I remember decades ago when I first started running and someone told me about a pre-race spaghetti dinner. I knew I’d found my sport. It appealed to my Norwegian heritage (eat, pillage, eat) and my love of all things pasta.
However, we humans in general have an ability to take a good thing (coffee) and turn it into a catastrophe (Frappucinos). Carb loading is no different. We have pre-race noodle parties, pre-race bagels, and then we’re sucking down gels and Clifbars while we nervously dance at the starting line. But does it improve our performance?
The idea behind carbo-loading is to increase the glycogen stores in the liver so that we can maintain blood sugar levels throughout an event, depending on its length. Not surprisingly, one effect of this consumption is weight gain. It can make your race shorts a little snugger—especially if you carb load on Bailey’s Irish Cream. I’ve tried this, mind you, and it is not recommended.
At one point in time, some researchers recommend that we deplete our glycogen stores first, then spend 3-6 days consuming doughnuts or otherwise to fill up our livers. These days, most carb loading is done a day or two before the race without the depletion phase as studies have shown that it has similar benefit with slightly less bloat.
Or we can actually consume carbohydrates during the event. As you might have noticed, many of us are doing both. In fact, before an event, I have some subconscious fear that all the food will be gone from the planet at the moment I cross the finish line, and so I spend the days and hours before an event nervously stuffing all food things into my pie hole.
It might even be pie. I’m probably doing it while I sort out my gels, bananas, sweet potatoes, fried chicken, and various other food sources I plan on carrying during the event. Although it’s hard to fathom, this is why I’m not the only human to gain weight during a marathon.
Not everyone can handle the digestion of food during an event. If you’re one of these people, carb loading specific to your event might be a great way to increase your glycogen stores without increasing your trips to the toilet.
When we’re fueling on the go, the simple carbohydrates seem to be most tolerable, and the general recommendation is about 200 calories per hour of sustained effort. You’ll burn more than that, but your liver will be making some glucose too—just not fast enough to sustain blood sugar levels without support.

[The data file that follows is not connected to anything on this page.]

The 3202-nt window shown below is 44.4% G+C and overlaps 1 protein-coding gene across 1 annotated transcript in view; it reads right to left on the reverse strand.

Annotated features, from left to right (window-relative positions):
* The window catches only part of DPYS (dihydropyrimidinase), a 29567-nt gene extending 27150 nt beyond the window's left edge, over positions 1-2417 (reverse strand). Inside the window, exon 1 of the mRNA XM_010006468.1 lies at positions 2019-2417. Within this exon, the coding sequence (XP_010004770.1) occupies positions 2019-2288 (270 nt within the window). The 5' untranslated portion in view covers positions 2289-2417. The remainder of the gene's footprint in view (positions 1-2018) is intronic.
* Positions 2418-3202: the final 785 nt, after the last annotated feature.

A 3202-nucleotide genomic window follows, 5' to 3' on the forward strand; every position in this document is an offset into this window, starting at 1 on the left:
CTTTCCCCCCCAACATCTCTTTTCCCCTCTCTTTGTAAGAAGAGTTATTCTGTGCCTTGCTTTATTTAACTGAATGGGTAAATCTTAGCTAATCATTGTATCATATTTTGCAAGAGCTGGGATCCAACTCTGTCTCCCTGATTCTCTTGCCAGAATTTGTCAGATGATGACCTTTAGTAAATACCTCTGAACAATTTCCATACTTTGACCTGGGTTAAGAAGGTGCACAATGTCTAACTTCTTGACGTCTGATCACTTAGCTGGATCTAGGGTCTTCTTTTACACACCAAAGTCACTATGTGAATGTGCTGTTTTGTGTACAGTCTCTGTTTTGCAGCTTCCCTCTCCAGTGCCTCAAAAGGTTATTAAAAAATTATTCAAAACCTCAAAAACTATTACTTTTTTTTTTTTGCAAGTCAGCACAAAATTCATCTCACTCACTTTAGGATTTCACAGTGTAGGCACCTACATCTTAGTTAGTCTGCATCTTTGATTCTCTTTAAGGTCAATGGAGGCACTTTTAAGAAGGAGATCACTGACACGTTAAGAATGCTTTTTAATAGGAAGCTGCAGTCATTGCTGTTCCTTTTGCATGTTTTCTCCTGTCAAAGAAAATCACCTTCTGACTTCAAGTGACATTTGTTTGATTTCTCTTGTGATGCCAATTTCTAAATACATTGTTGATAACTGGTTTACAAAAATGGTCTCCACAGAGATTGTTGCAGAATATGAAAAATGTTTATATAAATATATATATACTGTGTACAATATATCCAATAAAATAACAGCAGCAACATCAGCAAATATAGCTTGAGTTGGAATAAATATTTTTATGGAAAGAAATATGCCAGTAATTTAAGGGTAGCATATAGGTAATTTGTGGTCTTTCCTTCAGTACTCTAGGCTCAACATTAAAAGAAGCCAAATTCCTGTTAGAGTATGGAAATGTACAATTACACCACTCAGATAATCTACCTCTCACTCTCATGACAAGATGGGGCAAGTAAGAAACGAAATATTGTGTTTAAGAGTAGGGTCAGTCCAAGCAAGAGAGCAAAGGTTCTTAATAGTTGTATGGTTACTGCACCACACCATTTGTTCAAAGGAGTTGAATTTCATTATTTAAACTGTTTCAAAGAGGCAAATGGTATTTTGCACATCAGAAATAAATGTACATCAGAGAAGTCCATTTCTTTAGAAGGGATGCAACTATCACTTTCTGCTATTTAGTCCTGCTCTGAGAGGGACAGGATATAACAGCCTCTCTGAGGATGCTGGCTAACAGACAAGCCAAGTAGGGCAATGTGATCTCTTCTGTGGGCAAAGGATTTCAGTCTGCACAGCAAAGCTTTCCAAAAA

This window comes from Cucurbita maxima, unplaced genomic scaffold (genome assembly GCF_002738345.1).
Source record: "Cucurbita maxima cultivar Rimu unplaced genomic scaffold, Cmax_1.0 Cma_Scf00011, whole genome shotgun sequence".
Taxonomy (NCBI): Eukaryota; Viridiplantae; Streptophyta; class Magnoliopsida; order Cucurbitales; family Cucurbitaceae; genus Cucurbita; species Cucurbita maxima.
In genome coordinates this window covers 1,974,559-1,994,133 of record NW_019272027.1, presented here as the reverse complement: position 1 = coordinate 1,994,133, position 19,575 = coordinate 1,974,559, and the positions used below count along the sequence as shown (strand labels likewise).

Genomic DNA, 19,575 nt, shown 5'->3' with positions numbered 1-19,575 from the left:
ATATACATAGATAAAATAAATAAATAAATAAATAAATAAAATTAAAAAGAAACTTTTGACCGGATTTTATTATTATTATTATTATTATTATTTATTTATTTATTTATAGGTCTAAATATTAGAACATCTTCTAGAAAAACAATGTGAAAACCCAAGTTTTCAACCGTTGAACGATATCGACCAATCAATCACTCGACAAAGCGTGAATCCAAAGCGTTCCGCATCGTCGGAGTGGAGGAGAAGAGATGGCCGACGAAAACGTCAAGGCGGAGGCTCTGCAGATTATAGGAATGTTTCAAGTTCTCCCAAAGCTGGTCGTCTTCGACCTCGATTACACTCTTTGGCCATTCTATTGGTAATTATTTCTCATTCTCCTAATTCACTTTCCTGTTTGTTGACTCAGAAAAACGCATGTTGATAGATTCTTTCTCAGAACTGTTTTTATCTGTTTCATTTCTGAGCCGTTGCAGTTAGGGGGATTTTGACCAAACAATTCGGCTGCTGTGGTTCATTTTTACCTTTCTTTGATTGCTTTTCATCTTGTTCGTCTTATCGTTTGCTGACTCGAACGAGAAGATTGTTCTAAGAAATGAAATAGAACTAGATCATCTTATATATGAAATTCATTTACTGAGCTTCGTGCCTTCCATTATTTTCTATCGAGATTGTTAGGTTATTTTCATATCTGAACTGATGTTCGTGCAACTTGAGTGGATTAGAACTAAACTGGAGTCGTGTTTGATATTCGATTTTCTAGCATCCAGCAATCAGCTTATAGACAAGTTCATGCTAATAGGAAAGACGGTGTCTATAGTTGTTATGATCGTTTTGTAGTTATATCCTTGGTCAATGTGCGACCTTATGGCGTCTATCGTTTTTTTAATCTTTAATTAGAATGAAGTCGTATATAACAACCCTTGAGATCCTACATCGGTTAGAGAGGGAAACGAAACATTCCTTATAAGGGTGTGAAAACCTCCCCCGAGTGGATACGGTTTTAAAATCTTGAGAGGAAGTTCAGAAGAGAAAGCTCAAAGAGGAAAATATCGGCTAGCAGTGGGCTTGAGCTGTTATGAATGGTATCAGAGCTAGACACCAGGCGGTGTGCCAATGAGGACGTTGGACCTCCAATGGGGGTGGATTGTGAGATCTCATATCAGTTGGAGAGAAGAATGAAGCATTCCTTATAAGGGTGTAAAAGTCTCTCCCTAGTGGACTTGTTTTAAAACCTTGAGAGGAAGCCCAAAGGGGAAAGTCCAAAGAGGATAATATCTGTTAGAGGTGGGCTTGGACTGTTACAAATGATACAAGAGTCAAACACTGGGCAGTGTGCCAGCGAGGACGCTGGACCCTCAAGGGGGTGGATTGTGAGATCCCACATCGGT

I’m a human who prefers real food on a run, although I like those gummy gel things too because it’s like having candy without the guilt. I’ve also taken to fruit and chia gels with electrolytes and optional caffeine. The chia provides Omega 3s, which helps manage inflammation. And there’s always the trusted banana and cookies. If we’re going to be out logging the miles, there might as well be some cookies in it for us.
The rules usually change if you’re on a bike or doing a less intense activity. I can eat bacon and eggs while riding, and I once got my rear end handed to me by a woman who was eating pizza slices while she passed me. Running seems to be a little harder on our guts and I see fewer folk out there eating pulled pork at trail run aid stations.
The next time you’re prepping for an event, do the math and figure out how many carbs you’ll actually need. Maybe you have the perfect reason for a sweet potato feast in the days leading to it. Or maybe you find that treats along the course are what works best for you. Whatever you do, pack a few extra calories with you just in case. The only thing that might be worse than runner’s trots is hitting the wall. //
When Ammi Midstokke is not chasing her first love (trails), she is preaching her second (food) as a Nutritional Therapist. She wrote about hormones in March.